DEAR ABBY: On behalf of all new moms, please help with this question. Why does every woman in the world, it seems, feel entitled to ask new moms if they are breastfeeding their babies?
How should new moms respond politely to this question? If you say yes, you may or may not be lying. If you say no, you will be judged. If you give an evasive answer, people will assume you are not and you will be judged as well.
It seems to me that all substances excreted by the body should be off limits in social situations. — MY BUSINESS IN TEXAS
DEAR MY BUSINESS: Judgmental people can get to you only if you allow it. While there are valid reasons why babies should be breastfed, it isn’t always possible, and women should not be quizzed by strangers about whether they are.
My mother used to advise readers who were put off by prying questions to say, “If you will forgive me for not answering that question, I’ll forgive you for asking.” Even though you asked for a polite retort, in a situation like this, MY response would be, “If that were any of your business, you would already know the answer!”
DEAR ABBY: I have a son from a previous relationship, and have been in a relationship with a man I’ll call Bryan for a year.
Not long ago, Bryan confided to me that he and his brother had been molested by a female relative. I don’t know her. I have only met his parents.
This female relative has been asking about my son on social media because she has seen him in pictures with Bryan’s family. I want to tell her to back off, but so far, I have held off. I’m afraid if I do, I will cause problems because his parents don’t know what I know.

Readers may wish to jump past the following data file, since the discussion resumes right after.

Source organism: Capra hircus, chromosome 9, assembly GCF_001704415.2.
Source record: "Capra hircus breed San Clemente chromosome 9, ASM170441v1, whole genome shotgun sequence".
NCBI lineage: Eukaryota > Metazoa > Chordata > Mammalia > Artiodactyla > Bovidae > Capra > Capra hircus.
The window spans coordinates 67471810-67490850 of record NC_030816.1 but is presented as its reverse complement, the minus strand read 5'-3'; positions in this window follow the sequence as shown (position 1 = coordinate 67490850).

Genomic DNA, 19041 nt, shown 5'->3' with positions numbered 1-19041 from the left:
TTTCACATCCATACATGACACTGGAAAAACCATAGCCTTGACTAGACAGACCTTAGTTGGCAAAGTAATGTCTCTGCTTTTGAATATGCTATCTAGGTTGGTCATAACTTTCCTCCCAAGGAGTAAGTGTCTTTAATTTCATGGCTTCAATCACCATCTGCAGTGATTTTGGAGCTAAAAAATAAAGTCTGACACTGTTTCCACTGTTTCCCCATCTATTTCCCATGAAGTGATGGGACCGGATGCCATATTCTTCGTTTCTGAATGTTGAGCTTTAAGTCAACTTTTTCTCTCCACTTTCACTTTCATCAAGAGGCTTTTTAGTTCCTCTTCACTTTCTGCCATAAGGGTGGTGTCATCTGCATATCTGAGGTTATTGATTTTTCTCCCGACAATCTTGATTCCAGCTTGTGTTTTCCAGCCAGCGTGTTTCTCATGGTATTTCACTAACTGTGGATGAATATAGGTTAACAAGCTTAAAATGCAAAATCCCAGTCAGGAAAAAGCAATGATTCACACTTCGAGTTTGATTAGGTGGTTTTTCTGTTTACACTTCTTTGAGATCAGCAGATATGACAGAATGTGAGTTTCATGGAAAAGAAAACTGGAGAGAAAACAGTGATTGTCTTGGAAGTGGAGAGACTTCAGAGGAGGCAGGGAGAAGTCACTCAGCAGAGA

My protective instinct has become very alert. I may be wrong, but I feel like she sees my son as a future target. What should I do? — MAMA BEAR
DEAR MAMA BEAR: Listen to your protective instinct. Talk with Bryan and tell him the woman’s questions are of concern to you, that you don’t want her to have any information about or contact with your child, and then make sure your wishes are respected.
If she receives any message to back off, it should come from him, not you.
DEAR ABBY: A couple years ago, when we moved to a home with more privacy than our previous home, my husband decided to walk around naked all the time.
It’s not that I’m a prude, but I don’t find his furry 60-year-old body attractive in broad daylight. Quite the opposite, in fact.
I have asked him many times to please put something on, and he either ignores me or gets mad. I avert my eyes when he’s sashaying by me. Is there anything else I can do to reason with him? — SEEN ENOUGH ALREADY
DEAR SEEN ENOUGH: Probably not. Since you can’t change him, why not join him one day a week? You have nothing to lose but your clothes — and it might solve the problem.
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